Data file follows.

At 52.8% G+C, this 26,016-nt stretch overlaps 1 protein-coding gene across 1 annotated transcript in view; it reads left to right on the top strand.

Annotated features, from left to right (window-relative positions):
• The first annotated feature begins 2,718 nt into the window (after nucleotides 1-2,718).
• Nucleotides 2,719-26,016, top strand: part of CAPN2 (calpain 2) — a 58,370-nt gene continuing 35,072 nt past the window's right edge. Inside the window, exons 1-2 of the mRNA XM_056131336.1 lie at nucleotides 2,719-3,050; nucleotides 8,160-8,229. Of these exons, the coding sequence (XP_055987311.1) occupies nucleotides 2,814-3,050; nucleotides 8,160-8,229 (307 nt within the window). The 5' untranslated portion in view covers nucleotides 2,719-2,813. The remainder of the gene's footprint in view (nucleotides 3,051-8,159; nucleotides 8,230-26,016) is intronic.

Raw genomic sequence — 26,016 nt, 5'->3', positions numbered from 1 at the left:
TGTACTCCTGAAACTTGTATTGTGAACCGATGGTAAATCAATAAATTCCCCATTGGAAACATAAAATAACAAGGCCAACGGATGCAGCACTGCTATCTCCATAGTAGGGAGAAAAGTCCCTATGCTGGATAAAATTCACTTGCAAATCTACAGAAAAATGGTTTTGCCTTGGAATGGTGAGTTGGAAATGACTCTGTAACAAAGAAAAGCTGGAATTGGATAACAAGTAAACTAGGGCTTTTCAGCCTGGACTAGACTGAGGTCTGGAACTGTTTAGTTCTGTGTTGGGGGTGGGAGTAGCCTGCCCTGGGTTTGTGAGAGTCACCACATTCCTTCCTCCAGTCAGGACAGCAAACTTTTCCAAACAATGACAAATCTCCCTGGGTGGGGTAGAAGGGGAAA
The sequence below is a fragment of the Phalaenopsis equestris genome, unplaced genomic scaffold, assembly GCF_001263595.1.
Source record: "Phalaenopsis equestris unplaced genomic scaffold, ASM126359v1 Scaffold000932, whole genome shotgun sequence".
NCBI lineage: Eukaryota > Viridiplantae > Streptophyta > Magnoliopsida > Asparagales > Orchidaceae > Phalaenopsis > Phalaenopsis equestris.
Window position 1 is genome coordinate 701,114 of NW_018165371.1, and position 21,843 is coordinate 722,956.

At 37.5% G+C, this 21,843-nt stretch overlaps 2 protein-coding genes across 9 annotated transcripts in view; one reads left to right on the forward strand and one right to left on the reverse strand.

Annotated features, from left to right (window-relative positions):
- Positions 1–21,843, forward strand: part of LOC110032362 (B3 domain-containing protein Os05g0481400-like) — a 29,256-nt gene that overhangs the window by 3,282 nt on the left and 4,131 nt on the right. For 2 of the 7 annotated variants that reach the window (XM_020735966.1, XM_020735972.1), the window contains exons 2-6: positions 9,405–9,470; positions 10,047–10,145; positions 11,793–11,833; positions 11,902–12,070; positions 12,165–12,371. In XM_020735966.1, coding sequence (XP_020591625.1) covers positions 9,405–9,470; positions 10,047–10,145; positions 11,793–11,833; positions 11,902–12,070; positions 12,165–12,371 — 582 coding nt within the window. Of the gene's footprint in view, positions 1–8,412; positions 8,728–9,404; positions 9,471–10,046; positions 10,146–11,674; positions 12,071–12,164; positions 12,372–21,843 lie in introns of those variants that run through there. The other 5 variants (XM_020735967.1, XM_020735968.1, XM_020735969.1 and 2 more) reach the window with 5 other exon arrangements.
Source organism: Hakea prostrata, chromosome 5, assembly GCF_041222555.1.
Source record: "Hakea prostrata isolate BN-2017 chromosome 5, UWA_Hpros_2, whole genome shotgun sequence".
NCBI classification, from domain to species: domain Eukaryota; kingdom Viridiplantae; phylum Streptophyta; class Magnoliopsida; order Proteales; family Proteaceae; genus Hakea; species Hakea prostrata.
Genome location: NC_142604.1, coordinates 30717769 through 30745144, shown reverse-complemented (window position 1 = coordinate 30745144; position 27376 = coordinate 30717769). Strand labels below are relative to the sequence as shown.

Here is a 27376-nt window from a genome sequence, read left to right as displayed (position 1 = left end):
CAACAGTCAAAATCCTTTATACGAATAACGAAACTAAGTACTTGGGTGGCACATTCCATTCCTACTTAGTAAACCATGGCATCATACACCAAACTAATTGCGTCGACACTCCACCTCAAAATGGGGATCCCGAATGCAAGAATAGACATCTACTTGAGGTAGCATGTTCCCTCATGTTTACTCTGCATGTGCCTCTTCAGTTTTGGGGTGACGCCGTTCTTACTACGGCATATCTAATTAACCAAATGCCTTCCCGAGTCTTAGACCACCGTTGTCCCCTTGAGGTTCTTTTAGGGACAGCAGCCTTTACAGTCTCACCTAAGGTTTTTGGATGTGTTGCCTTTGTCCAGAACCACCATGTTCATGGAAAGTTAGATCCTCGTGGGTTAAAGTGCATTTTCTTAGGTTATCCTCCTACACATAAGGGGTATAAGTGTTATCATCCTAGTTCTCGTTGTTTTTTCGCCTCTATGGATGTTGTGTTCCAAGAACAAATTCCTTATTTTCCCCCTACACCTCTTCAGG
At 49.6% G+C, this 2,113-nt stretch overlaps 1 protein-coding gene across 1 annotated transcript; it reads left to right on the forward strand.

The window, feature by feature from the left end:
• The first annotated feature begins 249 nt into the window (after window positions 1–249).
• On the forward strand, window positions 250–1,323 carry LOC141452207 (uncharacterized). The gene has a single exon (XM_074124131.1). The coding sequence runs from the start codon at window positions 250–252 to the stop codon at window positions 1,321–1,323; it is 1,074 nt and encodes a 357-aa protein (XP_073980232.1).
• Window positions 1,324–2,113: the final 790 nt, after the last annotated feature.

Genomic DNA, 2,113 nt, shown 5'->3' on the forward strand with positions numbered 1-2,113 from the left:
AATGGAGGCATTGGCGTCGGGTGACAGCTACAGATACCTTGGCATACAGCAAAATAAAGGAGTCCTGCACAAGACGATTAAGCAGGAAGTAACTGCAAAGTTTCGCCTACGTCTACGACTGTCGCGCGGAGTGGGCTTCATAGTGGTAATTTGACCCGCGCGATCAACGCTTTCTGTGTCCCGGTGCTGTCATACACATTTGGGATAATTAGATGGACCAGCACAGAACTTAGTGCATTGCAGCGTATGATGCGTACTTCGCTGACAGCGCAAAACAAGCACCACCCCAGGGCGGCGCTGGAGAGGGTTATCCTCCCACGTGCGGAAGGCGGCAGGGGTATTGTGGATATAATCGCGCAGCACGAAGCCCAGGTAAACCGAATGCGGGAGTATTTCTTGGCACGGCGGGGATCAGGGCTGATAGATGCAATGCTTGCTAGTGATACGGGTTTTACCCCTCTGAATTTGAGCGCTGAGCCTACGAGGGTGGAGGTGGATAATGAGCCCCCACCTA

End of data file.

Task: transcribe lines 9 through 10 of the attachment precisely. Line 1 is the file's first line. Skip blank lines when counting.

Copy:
NCBI lineage: Eukaryota > Viridiplantae > Streptophyta > Magnoliopsida > Asparagales > Orchidaceae > Phalaenopsis > Phalaenopsis equestris.
Window position 1 is genome coordinate 701,114 of NW_018165371.1, and position 21,843 is coordinate 722,956.